There was romance, people.  I know you know that I don't care much for romance in a story, especially when it does not seem relevant to the plot.  That's how I felt about this story.  The romance was not exactly necessary to the plot.  It seemed contrived, as if was there for its own sake.  And there was too much kissing for my taste.

But that might just be me being anti-mushy.  If you like romance mixed with fantasy, then this is probably a good book for you.  If you like Narnia, then this is most certainly a good book for you.

Aside from the romance, I really did enjoy this book.  The writing style was easy to read but not one of those ultra-modern every-other-sentence-is-a-fragment type of styles.

My Rating:  Three out of five stars

Thanks once again, Ashlee!

Thanks for reading, and God bless,

Tuesday, June 17, 2014

Plot Bunny Challenge #4

Aaaand, here's my fourth installment for Anne-girl's Plot Bunny Challenge.

My brain is starting to feel the strain of being terribly clever for a sustained amount of time.  I'm starting to worry that my plots might feel watered down towards the end.  That would be a tragedy.

Oh, and speaking of tragedies, I've never written one before.  NOT that I'm planning to start now, mind you.

Today's plot bunny is set in Michigan, because Michigan is amazing.  No debate there.  Also, this is the first true children's book plot that I've put forth for this challenge, which makes it doubly exciting.  I'm calling it The Cousins, and I shall try not to burst into tears of homesick longing as I write this.

"Oswegatchi" Built in the late 1880's, D H Day called his farm "Oswegatchi" after the New York community his father had lived. This farm house and it's massive barns are located just south of Glen Haven.- Mark Lindsay PhotoEvie Delmeyer has been lonely for her whole life.  The oldest of five siblings, she's never connected with the younger members of her family, maybe because the second child was born six years after her.  Evie finds her friends to be books and writing, but that doesn't help her social life very much.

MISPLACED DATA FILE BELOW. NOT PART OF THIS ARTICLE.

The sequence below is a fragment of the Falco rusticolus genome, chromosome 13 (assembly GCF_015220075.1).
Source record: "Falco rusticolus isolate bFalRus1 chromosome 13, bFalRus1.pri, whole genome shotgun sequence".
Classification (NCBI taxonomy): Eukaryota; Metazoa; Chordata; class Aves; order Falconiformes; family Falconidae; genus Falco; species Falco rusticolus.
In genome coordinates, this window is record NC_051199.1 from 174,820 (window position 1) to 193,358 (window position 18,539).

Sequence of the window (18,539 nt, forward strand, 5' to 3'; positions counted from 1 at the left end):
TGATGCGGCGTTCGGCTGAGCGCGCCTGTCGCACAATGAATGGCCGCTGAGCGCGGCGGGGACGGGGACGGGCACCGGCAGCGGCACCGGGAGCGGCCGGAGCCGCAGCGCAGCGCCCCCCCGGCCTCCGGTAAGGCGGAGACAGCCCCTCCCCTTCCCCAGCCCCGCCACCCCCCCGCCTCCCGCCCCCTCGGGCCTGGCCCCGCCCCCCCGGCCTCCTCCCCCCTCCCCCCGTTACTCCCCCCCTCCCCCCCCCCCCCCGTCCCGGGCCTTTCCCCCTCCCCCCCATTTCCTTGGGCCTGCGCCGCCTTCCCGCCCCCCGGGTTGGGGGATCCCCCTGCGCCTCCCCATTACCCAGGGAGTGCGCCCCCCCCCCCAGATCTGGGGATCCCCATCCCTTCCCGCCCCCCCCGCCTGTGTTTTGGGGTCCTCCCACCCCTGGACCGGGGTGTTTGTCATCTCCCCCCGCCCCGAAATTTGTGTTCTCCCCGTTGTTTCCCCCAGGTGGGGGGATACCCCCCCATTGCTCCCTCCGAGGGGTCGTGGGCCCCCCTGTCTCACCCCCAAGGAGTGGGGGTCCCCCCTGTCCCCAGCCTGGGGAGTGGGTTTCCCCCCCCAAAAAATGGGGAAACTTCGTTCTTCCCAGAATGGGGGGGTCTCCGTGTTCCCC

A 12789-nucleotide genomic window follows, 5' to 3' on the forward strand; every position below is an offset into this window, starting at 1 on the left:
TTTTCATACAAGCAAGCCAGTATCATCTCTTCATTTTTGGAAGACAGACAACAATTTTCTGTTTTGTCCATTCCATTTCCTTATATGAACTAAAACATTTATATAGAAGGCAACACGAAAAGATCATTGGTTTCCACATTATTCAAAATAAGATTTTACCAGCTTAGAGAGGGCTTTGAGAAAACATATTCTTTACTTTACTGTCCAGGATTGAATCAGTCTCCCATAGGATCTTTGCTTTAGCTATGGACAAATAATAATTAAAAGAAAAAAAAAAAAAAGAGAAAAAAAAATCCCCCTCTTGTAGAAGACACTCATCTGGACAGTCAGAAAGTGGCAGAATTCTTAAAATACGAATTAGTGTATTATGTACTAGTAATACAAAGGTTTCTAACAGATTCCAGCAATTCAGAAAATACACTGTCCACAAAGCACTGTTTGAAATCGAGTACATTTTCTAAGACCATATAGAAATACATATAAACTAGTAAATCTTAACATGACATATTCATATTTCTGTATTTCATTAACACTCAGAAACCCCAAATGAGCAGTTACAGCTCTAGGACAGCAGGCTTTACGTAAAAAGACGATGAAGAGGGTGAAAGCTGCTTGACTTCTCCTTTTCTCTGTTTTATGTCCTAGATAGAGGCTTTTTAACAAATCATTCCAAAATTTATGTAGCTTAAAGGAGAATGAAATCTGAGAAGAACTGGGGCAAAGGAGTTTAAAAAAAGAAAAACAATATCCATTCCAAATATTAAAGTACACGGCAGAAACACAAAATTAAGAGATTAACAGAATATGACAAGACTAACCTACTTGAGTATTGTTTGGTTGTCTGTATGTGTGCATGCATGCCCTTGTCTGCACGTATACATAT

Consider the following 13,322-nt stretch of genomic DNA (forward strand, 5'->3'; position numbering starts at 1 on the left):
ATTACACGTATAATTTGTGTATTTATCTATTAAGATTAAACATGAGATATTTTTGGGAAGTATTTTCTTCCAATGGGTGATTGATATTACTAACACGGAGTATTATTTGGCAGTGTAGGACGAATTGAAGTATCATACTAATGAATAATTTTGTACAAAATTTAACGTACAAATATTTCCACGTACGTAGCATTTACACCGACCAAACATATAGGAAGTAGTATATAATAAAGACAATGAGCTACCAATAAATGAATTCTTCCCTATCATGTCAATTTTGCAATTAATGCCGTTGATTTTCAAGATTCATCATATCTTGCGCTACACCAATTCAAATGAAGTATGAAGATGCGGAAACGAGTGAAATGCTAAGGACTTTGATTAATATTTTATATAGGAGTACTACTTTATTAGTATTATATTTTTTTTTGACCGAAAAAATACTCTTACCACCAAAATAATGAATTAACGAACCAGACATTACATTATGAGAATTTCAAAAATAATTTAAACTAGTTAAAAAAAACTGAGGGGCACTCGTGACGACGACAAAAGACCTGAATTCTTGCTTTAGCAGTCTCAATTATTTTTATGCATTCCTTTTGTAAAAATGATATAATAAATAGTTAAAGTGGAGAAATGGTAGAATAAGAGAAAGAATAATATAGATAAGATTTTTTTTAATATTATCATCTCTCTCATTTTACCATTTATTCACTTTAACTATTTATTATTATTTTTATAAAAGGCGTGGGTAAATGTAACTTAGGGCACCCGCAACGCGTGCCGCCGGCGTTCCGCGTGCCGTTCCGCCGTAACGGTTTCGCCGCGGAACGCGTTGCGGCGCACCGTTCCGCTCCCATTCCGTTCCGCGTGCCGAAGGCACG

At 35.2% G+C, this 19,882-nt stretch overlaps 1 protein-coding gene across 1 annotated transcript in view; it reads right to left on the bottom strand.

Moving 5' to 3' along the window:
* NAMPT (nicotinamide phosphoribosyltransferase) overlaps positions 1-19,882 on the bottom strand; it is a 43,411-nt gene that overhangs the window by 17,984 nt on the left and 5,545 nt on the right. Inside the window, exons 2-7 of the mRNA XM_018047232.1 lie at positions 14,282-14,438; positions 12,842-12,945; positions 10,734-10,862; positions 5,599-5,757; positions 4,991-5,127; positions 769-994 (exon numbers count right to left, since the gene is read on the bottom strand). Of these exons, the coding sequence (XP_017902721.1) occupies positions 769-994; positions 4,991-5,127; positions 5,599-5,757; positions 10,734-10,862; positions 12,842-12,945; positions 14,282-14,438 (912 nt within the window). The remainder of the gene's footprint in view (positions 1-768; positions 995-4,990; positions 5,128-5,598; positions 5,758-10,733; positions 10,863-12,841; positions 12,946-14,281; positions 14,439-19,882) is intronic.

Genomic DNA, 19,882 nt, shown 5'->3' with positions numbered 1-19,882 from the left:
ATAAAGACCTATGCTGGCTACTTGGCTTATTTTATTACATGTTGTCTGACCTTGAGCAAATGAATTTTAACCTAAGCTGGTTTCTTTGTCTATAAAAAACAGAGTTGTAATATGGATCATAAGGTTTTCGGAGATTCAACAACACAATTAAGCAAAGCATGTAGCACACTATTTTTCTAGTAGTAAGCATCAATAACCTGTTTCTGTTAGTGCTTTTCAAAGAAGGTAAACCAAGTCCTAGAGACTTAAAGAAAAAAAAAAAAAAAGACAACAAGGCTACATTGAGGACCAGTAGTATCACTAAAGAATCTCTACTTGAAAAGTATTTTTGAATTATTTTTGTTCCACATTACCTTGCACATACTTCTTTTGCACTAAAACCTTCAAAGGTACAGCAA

Then a family moves into the farmhouse down the road, and it's not just any family.  It's her dad's older brother, and he's got children that are just perfect for Evie.  The two groups of children get to go on all sorts of adventures, and life seems perfect.

But a secret lies within the old farmhouse, and stories of an old curse seem to be true.  The cousins bind together in a new way in order to discover the secret of a "haunted" farmhouse, but they have plenty of lessons of their own to learn on the way.

"Duke, what's this?"

His real name, of course, wasn't Duke, but that's what everyone called him for some unknown reason.  He looked up at his older sister with squinted eyes and tried to grab his Lego invention out of her hands.